Writing A Life

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I write novels about characters with large lives in big situations. Through them, I am brave, and glamorous and I have second chances at life.

In my own life, I am none of these things. Instead I’m working on living a ‘bigger, smaller life.’

Recently I heard Neil Finn talk about his creative process and while many things he said  resonated with me, there was one point in particular that made sense. It was his belief that to be creative you must rid yourself of the ‘stuff ‘ in your life.

Pair down, clean out and live simply. The less you have to distract you, the more you can let the ideas in, and commit to the flowstate.

Mihaly Csikszentmihalyi is a Hungarian psychologist, who is considered the architect of the notion of the flowstate.

He described flow as, ‘being completely involved in an activity for its own sake. The ego falls away. Time flies. Every action, movement, and thought follows inevitably from the previous one, like playing jazz. Your whole being is involved, and you’re using your skills to the utmost.’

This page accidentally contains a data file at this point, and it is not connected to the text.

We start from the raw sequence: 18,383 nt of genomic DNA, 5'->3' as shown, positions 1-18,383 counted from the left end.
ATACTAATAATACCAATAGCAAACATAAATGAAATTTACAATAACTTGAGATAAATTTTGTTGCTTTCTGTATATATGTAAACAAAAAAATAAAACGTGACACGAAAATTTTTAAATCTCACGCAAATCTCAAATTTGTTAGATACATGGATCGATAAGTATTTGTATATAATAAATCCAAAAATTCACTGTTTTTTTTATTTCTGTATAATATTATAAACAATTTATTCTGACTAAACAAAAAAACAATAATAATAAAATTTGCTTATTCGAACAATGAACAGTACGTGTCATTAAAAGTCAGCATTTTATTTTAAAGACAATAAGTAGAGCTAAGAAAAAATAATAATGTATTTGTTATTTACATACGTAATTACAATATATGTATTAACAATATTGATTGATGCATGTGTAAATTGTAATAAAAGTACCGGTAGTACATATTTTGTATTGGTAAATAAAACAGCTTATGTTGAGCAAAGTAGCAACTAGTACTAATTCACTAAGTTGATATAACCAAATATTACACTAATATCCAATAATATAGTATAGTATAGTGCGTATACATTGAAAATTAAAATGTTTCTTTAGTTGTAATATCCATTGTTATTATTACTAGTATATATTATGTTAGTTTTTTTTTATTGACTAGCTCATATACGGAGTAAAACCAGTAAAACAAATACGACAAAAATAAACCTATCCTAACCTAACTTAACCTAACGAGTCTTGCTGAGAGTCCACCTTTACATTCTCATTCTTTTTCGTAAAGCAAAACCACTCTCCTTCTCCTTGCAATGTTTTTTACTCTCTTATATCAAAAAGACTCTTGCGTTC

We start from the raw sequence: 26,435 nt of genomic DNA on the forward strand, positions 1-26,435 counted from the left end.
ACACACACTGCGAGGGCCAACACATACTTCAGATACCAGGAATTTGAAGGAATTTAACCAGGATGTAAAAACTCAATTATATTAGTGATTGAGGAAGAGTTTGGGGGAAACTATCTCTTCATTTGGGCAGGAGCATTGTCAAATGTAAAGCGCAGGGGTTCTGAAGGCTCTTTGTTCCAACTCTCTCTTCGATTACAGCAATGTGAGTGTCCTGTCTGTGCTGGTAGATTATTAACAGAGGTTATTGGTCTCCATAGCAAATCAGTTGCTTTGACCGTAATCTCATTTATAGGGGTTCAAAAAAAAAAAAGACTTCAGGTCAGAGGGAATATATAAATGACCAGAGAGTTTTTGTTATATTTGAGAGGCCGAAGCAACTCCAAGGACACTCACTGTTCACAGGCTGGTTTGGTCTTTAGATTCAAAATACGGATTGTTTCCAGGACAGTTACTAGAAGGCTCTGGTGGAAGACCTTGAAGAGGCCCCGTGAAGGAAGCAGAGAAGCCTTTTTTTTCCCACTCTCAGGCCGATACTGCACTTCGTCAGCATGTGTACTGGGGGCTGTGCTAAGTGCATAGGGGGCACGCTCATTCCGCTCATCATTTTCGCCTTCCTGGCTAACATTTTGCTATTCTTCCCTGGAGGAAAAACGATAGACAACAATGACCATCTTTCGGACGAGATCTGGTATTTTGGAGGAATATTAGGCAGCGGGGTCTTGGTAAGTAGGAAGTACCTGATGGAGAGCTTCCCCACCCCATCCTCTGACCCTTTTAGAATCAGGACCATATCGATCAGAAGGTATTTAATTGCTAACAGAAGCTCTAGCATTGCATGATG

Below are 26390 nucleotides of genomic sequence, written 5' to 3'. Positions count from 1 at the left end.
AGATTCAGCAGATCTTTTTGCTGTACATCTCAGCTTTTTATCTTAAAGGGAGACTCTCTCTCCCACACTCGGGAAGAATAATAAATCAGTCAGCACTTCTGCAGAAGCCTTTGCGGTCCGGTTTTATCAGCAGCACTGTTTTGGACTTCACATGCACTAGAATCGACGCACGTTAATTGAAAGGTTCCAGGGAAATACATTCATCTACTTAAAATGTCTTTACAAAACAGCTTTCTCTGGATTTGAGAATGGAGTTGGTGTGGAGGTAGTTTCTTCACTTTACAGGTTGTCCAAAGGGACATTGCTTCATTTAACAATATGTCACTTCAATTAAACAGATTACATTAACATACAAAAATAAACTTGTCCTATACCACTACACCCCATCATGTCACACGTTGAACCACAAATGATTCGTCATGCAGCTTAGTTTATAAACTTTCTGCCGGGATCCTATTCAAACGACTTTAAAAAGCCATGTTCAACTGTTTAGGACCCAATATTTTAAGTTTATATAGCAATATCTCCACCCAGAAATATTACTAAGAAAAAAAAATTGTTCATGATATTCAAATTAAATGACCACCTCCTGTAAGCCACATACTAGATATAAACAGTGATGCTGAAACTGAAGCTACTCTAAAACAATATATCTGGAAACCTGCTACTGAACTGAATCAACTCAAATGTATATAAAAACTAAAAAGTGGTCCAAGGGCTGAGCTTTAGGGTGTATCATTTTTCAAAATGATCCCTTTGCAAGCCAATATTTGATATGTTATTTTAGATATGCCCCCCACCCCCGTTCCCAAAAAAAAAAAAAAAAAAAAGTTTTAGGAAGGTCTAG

It is impossible to get into the flow when you are surrounded by stuff. Too many distractions, too many objects in your house, and too many responsibilities block the flow. I found this quote about writing that I understand completely.

Writing novels is hard, and requires vast, unbroken slabs of time. Four quiet hours is a resource that I can put to good use. Two slabs of time, each two hours long, might add up to the same four hours, but are not nearly as productive as an unbroken four. If I know that I am going to be interrupted, I can’t concentrate, and if I suspect that I might be interrupted, I can’t do anything at all. Likewise, several consecutive days with four-hour time-slabs in them give me a stretch of time in which I can write a decent book chapter, but the same number of hours spread out across a few weeks, with interruptions in between them, are nearly useless. – Neal Stephenson

Pare down my fellow creatives. If you’re an artist of any form, medium or style, find your flowstate. Find your blocks of time. Find yourself.

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One thought on “Writing A Life”

  1. The flowstate is exactly how I feel during a good vinyasa yoga class: time flies by and all I’m focusing on is the movement and breath. Need to find more ways to bring that into my everyday life.

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